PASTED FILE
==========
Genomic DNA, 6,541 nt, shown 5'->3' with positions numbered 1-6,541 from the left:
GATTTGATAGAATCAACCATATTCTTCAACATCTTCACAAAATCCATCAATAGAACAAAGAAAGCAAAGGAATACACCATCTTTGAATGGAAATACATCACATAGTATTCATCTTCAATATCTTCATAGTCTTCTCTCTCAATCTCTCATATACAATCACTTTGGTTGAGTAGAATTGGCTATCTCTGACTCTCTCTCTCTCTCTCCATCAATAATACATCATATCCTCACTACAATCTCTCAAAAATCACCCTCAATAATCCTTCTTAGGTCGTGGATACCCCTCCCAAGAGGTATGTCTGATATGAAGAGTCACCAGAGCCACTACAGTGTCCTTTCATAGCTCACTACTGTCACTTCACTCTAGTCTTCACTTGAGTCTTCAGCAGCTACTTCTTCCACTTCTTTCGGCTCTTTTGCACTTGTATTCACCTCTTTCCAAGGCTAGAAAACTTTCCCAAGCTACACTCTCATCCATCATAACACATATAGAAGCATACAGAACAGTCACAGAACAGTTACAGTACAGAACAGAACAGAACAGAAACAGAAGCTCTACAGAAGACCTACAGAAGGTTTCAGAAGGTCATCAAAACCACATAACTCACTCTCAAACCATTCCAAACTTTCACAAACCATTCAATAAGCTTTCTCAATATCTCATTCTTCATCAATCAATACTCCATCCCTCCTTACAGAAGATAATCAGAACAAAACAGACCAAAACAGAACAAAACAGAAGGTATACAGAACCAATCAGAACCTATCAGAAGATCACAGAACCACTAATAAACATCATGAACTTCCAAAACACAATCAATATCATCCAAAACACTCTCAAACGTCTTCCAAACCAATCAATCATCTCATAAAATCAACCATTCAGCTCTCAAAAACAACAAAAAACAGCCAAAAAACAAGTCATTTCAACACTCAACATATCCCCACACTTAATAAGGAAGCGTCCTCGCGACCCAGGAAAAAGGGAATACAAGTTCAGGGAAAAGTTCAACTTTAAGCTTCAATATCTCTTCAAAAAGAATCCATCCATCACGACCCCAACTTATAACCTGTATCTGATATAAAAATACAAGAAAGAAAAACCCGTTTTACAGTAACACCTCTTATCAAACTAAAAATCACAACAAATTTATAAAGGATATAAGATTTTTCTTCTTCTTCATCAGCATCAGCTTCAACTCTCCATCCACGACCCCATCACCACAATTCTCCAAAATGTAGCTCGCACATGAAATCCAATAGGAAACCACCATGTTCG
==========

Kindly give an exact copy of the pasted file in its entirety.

Genomic DNA, 6,541 nt, shown 5'->3' with positions numbered 1-6,541 from the left:
GATTTGATAGAATCAACCATATTCTTCAACATCTTCACAAAATCCATCAATAGAACAAAGAAAGCAAAGGAATACACCATCTTTGAATGGAAATACATCACATAGTATTCATCTTCAATATCTTCATAGTCTTCTCTCTCAATCTCTCATATACAATCACTTTGGTTGAGTAGAATTGGCTATCTCTGACTCTCTCTCTCTCTCTCCATCAATAATACATCATATCCTCACTACAATCTCTCAAAAATCACCCTCAATAATCCTTCTTAGGTCGTGGATACCCCTCCCAAGAGGTATGTCTGATATGAAGAGTCACCAGAGCCACTACAGTGTCCTTTCATAGCTCACTACTGTCACTTCACTCTAGTCTTCACTTGAGTCTTCAGCAGCTACTTCTTCCACTTCTTTCGGCTCTTTTGCACTTGTATTCACCTCTTTCCAAGGCTAGAAAACTTTCCCAAGCTACACTCTCATCCATCATAACACATATAGAAGCATACAGAACAGTCACAGAACAGTTACAGTACAGAACAGAACAGAACAGAAACAGAAGCTCTACAGAAGACCTACAGAAGGTTTCAGAAGGTCATCAAAACCACATAACTCACTCTCAAACCATTCCAAACTTTCACAAACCATTCAATAAGCTTTCTCAATATCTCATTCTTCATCAATCAATACTCCATCCCTCCTTACAGAAGATAATCAGAACAAAACAGACCAAAACAGAACAAAACAGAAGGTATACAGAACCAATCAGAACCTATCAGAAGATCACAGAACCACTAATAAACATCATGAACTTCCAAAACACAATCAATATCATCCAAAACACTCTCAAACGTCTTCCAAACCAATCAATCATCTCATAAAATCAACCATTCAGCTCTCAAAAACAACAAAAAACAGCCAAAAAACAAGTCATTTCAACACTCAACATATCCCCACACTTAATAAGGAAGCGTCCTCGCGACCCAGGAAAAAGGGAATACAAGTTCAGGGAAAAGTTCAACTTTAAGCTTCAATATCTCTTCAAAAAGAATCCATCCATCACGACCCCAACTTATAACCTGTATCTGATATAAAAATACAAGAAAGAAAAACCCGTTTTACAGTAACACCTCTTATCAAACTAAAAATCACAACAAATTTATAAAGGATATAAGATTTTTCTTCTTCTTCATCAGCATCAGCTTCAACTCTCCATCCACGACCCCATCACCACAATTCTCCAAAATGTAGCTCGCACATGAAATCCAATAGGAAACCACCATGTTCG